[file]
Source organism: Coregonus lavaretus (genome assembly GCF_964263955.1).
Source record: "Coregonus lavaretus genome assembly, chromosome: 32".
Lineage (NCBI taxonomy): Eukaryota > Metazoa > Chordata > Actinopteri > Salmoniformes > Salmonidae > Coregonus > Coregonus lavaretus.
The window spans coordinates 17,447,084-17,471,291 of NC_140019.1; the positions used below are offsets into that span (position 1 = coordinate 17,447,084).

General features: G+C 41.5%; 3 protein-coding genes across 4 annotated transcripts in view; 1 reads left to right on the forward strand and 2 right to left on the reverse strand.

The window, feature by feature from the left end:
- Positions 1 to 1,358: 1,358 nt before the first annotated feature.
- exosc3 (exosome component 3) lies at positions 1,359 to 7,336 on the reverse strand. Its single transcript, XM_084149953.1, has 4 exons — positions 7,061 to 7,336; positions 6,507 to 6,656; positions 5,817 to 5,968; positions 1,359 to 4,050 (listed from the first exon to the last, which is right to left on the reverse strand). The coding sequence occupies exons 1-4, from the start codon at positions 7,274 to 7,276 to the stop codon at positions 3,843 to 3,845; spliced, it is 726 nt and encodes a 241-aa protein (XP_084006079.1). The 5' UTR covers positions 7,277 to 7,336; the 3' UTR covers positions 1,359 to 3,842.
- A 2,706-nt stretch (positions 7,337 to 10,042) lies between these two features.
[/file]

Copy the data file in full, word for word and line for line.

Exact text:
Source organism: Coregonus lavaretus (genome assembly GCF_964263955.1).
Source record: "Coregonus lavaretus genome assembly, chromosome: 32".
Lineage (NCBI taxonomy): Eukaryota > Metazoa > Chordata > Actinopteri > Salmoniformes > Salmonidae > Coregonus > Coregonus lavaretus.
The window spans coordinates 17,447,084-17,471,291 of NC_140019.1; the positions used below are offsets into that span (position 1 = coordinate 17,447,084).

General features: G+C 41.5%; 3 protein-coding genes across 4 annotated transcripts in view; 1 reads left to right on the forward strand and 2 right to left on the reverse strand.

The window, feature by feature from the left end:
- Positions 1 to 1,358: 1,358 nt before the first annotated feature.
- exosc3 (exosome component 3) lies at positions 1,359 to 7,336 on the reverse strand. Its single transcript, XM_084149953.1, has 4 exons — positions 7,061 to 7,336; positions 6,507 to 6,656; positions 5,817 to 5,968; positions 1,359 to 4,050 (listed from the first exon to the last, which is right to left on the reverse strand). The coding sequence occupies exons 1-4, from the start codon at positions 7,274 to 7,276 to the stop codon at positions 3,843 to 3,845; spliced, it is 726 nt and encodes a 241-aa protein (XP_084006079.1). The 5' UTR covers positions 7,277 to 7,336; the 3' UTR covers positions 1,359 to 3,842.
- A 2,706-nt stretch (positions 7,337 to 10,042) lies between these two features.